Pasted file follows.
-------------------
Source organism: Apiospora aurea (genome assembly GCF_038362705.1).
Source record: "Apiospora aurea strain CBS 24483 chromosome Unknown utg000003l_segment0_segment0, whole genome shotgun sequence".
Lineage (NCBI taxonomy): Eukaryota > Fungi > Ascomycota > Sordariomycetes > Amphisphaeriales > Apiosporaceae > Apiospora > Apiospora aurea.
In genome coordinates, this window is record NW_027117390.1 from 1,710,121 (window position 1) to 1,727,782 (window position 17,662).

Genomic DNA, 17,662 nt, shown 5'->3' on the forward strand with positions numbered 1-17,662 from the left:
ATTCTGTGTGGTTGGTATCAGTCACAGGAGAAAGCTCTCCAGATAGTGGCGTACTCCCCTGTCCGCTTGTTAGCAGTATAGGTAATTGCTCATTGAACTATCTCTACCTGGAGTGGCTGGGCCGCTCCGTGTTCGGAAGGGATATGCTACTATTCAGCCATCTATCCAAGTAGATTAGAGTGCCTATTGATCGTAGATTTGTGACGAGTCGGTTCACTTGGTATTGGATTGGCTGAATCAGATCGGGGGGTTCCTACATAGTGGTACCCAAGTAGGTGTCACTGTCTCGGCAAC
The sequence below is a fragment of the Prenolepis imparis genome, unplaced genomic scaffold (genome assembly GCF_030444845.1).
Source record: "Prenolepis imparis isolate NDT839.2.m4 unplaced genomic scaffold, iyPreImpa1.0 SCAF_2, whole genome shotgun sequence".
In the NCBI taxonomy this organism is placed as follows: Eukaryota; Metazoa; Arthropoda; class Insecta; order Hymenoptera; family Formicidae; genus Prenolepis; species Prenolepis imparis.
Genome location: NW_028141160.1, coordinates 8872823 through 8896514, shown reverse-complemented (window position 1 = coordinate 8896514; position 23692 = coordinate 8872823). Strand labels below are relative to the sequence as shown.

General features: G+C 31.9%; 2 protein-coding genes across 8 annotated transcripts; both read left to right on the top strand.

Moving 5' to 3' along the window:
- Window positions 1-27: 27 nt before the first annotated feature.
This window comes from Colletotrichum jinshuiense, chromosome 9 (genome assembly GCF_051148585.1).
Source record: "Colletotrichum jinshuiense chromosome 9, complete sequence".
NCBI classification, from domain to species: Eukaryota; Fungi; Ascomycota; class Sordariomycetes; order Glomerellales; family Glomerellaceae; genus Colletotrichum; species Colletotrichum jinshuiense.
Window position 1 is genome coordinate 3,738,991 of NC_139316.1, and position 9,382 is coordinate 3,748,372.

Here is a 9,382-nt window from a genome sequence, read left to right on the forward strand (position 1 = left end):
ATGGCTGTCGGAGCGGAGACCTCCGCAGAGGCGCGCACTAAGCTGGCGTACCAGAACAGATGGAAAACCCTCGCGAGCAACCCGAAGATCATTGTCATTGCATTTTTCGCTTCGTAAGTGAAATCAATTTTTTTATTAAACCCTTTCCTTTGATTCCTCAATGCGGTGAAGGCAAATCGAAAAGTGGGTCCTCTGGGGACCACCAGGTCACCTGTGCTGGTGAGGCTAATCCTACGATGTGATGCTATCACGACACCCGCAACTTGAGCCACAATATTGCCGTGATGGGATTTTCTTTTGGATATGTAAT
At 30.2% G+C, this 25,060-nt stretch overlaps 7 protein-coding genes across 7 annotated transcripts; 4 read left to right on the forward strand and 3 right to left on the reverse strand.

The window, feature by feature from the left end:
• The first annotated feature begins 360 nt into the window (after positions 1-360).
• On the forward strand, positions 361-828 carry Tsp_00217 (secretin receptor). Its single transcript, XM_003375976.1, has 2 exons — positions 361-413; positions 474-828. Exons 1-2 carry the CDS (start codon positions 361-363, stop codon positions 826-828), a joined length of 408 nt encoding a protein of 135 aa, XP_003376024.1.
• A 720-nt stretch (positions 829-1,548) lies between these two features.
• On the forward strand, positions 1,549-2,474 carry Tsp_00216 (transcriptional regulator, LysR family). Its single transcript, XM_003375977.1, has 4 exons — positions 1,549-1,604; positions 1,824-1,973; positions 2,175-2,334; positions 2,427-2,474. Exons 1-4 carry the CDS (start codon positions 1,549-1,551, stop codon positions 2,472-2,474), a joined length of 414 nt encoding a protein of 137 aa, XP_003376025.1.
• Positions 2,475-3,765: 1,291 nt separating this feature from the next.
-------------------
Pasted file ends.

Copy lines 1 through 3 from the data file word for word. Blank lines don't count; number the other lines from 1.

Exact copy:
Source organism: Apiospora aurea (genome assembly GCF_038362705.1).
Source record: "Apiospora aurea strain CBS 24483 chromosome Unknown utg000003l_segment0_segment0, whole genome shotgun sequence".
Lineage (NCBI taxonomy): Eukaryota > Fungi > Ascomycota > Sordariomycetes > Amphisphaeriales > Apiosporaceae > Apiospora > Apiospora aurea.